Explicating Unconditionality (and the End of Metaphysics)



What is unconditional love? The common idea is unwavering love no matter the circumstances. Oftentimes, the love is connected, directly or indirectly, to happiness. In reality, people refuse to comply with demands when it conflicts their boundaries. This is taken to mean a nihilistic truth about the world; that all relationships are transactional, that everybody is selfish.

In my essay On Selfishness1, I show that the former claim is meaningless. Consider the following –

Transactionality of Relationships: Two, or more, agents engage in a relationship, setting certain conditions, ideally pertaining to their true nature – as to ensure complete freedom.

On Selfishness

Absolute unconditionality, as we mean it, can’t be conceived in language. Unconditionality, like any word, can only exist under the constraints of its context. And the constraints of it? Boundaries.

Consider a mother and daughter. The mother loves her daughter in absolute unconditionality. Such that any demand of her child is complied with, under the justification of love. In this case, is the mother a free individual? Or merely an unfree extension of her daughter?

As Stefan Boros says

Imagine your social skills become so good that you can charm or persuade anyone into doing anything you want. You become so good at applied psychology that you even have the superpower-like ability to control the tone of the people’s voices and their exact choice of words and speed of talking. You can make anyone, with enough effort, do anything to anyone else.

In this hypothetical reality, once you become so powerful, how much of the other is “human” anymore? If any one person can be controlled into doing anything, regardless of initial resistance, can we call them ‘human’ anymore? This is how a robot behaves, be it programmed by classical programming or by artificial intelligence. You will soon realize how extremely lonely you are. Each person is a puppet of your decisions, and is thus controlled by you, it is as if no other person would exist, since you would only interact with yourself. To be unlimitedly persuasive is like playing a game of chess with yourself: you make both moves.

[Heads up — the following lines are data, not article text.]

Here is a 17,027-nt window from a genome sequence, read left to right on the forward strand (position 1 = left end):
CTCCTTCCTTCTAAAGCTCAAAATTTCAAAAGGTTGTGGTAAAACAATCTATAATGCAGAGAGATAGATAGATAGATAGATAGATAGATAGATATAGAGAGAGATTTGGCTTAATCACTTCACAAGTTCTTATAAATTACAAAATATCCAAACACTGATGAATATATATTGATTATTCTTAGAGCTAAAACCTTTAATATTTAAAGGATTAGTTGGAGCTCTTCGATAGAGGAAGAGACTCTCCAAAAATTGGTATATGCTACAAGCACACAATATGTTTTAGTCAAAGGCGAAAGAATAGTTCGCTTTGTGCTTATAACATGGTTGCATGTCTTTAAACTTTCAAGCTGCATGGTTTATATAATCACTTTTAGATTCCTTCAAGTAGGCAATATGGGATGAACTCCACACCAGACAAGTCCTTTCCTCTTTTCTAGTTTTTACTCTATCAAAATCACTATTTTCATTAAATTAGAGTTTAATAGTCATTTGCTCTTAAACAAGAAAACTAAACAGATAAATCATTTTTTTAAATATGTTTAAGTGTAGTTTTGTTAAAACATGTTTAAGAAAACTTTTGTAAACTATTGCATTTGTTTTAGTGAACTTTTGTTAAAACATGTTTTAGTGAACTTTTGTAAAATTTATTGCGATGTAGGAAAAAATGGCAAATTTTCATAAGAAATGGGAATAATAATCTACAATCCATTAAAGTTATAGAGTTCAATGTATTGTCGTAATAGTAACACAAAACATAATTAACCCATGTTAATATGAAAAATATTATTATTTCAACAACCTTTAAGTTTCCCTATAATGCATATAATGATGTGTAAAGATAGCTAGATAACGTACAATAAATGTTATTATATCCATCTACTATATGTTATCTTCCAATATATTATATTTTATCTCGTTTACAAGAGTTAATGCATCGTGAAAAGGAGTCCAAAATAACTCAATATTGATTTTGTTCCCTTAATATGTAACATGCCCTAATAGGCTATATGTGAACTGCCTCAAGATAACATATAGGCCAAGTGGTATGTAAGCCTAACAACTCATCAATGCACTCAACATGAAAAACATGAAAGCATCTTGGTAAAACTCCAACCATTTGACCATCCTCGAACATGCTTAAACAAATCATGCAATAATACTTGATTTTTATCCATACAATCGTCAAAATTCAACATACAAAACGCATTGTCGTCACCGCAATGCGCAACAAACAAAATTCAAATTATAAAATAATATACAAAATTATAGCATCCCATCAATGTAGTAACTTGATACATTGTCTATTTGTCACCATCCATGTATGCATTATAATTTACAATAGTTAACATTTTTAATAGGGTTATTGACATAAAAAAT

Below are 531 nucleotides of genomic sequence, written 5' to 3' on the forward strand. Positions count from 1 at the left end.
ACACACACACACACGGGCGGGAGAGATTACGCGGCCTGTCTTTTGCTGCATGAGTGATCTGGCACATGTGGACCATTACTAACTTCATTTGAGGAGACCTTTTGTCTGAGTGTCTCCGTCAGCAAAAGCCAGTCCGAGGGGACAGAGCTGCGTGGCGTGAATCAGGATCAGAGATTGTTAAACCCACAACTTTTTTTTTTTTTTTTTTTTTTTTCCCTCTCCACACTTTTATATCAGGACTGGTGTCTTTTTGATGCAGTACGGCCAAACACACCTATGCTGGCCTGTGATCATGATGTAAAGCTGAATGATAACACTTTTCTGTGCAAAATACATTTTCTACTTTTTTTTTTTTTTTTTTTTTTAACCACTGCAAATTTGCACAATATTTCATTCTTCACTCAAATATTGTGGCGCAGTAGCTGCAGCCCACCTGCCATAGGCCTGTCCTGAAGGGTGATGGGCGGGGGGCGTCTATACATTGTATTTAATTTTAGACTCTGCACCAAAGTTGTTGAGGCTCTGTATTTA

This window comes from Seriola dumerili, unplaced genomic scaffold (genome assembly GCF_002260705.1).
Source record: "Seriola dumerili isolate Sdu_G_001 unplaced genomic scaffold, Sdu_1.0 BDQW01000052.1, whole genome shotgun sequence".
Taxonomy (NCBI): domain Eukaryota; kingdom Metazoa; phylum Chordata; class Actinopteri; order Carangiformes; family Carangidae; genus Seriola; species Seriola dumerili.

Chapter XIII: Anxiety, Shyness and What Makes Us Human. In Love, politics, social norms and sex2

Love happens amidst two individuals under free choice. If that freedom isn’t sustained, it ceases to be love. And boundaries are necessary for freedom. For if not, you cease to be yourself.

This is an argument for and against unconditionality. Against unconditionality, it wages that absolute unconditionality is non-existent. Similarly, it defends from the critics; as they fight an imaginary enemy.

Now, the latter – the End of Metaphysics. I claim, and plan to prove, that metaphysical claims are meaningless. An idea to similar to Carnap’s 3, but rooted in maximal rigour.

Kant started it, Nietzsche imagined its extent and I shall end it. And if this appears grandiose, allow me to ask you: What is life without a touch of grandiosity?

To conclude, a juvenile, provocative quote for Metaphysicians.

All metaphysics is intellectual masturbation with the lubricant of language.

Niranjan Krishna
  1. Krishna, N. (2023). On Selfishness Retrieved from https://niranjankrishna.in/2023/03/25/the-problem-of-consent-why-yes-means-no/
  2. Lastrevio. (2023, March 27). Love, the desire to be desired and the master-slave dialectic. Love, the desire to be desired and the Master-Slave dialectic. Retrieved from https://lastreviotheory.blogspot.com/2023/03/love-desire-to-be-desired-and-master.html
  3. Eliminating Metaphysics Through the Logical Analysis of Language, R. Carnap

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